The Financial Industry Regulatory Authority has fined Morgan Stanley's wealth management unit $5m after it ruled that the Wall Street giant had supervisory failures related to the sale of shares from 83 IPOs to retail customers.
Finra said in a statement that Morgan Stanley had failed to put adequate procedures and training in place for staff to sell shares from IPOs, including Facebook and Yelp, to retail customers between 16 February 2012 and 1 May 2013.
"Customers must understand when they are entering a contract to buy shares in an IPO," said Brad Bennett, Finra's enforcement chief.
"There must not be ambiguity regarding the customer's obligations given the significant legal differences between an indication of interest and a conditional offer to buy."
Finra said that due to these failings, Morgan Stanley's staff were not able to distinguish between basic financial terms, such as between "indications of interest" and "conditional offers."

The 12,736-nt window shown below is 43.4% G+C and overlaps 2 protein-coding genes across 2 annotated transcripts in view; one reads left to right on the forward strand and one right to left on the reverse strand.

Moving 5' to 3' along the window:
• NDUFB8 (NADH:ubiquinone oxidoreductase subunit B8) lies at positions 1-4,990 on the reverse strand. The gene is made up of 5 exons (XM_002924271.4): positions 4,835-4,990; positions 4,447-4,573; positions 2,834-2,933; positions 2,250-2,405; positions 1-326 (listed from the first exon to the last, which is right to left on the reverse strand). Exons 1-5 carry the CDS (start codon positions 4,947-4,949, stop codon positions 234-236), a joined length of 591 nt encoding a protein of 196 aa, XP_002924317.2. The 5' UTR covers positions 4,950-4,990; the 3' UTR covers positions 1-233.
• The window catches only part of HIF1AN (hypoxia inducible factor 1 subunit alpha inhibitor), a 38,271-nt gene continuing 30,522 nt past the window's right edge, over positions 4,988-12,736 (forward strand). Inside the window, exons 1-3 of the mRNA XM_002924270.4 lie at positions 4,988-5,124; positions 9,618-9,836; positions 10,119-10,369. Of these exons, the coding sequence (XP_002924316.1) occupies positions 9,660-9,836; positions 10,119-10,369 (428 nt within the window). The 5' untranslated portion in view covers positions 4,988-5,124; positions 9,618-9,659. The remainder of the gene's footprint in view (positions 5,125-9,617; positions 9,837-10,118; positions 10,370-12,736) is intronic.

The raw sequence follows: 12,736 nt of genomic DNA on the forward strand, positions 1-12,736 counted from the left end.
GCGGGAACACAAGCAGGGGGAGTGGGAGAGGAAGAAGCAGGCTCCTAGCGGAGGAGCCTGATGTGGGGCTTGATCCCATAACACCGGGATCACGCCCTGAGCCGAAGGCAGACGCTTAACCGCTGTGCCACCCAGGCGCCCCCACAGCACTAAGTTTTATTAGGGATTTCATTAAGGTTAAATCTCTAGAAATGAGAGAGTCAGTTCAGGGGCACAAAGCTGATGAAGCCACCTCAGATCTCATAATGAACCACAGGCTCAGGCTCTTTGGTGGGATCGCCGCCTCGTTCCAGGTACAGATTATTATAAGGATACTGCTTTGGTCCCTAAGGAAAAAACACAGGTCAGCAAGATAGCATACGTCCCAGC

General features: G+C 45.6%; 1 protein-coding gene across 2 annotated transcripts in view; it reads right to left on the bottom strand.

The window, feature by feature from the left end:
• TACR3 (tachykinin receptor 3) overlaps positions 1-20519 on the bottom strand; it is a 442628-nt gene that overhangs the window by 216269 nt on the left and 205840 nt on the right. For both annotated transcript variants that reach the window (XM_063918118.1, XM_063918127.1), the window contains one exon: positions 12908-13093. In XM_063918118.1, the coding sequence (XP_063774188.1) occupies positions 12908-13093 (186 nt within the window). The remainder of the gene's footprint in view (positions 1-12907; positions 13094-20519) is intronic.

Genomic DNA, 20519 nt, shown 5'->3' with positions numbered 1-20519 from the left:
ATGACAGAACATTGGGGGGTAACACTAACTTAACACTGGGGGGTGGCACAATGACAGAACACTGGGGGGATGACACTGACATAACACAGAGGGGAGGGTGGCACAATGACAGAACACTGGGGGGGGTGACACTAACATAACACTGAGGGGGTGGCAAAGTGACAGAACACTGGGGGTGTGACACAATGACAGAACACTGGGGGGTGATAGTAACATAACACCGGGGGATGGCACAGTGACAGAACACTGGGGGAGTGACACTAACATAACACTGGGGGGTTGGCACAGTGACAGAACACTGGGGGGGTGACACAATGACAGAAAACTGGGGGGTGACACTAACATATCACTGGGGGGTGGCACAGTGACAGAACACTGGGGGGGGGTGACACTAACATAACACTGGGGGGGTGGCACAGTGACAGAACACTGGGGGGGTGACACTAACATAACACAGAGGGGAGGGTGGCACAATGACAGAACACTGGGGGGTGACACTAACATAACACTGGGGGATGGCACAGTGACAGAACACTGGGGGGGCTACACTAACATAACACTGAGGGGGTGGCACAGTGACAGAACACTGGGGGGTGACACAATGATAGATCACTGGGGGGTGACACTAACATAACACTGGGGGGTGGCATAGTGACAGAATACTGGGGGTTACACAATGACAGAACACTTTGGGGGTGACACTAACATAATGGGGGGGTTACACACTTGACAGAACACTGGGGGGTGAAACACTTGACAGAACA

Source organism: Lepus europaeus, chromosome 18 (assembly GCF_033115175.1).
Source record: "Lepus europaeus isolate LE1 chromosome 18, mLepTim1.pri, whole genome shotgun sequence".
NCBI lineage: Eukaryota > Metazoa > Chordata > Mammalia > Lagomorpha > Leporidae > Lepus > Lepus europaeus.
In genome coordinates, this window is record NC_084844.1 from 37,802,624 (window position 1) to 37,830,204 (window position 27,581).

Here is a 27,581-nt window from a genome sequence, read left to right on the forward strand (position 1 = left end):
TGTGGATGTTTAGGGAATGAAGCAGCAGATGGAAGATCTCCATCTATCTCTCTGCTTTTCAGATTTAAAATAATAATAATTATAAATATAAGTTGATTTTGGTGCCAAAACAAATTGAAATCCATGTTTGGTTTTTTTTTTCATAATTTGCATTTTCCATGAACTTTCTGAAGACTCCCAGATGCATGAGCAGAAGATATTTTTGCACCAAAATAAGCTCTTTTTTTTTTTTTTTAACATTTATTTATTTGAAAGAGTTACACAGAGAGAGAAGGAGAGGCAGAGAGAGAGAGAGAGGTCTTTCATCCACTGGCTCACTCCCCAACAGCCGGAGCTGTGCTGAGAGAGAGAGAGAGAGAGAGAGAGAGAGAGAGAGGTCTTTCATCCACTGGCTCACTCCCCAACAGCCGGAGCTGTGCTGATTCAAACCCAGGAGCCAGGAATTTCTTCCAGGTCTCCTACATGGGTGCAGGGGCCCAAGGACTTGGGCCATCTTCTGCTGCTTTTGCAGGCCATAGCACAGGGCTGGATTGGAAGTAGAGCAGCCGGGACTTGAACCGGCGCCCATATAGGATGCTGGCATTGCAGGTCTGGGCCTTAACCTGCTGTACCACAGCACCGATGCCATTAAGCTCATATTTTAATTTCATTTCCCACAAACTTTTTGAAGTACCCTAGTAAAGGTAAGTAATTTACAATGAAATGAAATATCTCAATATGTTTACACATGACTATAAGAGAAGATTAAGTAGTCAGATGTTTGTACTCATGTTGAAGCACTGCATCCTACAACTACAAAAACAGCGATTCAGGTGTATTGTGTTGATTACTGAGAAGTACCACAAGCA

Since the staff used these phrases interchangeably, it led to the wrong types of solicitation of investors.
Finra added that the confusion between the financial terms resulted from the financial services firm's effort to reconcile different policies at Morgan Stanley and Citigroup, when it took full control of the Morgan Stanley Smith Barney 2009 joint venture in June 2013.
"Indications of interest" lead to share purchases only if investors reconfirm them. "Conditional offers" can result in binding share purchases unless investors revoke them.
Morgan Stanley said in a statement: "Morgan Stanley Wealth Management is committed to offering our clients participation in initial public offerings in accordance with applicable Finra rules and we have enhanced our practices on this point."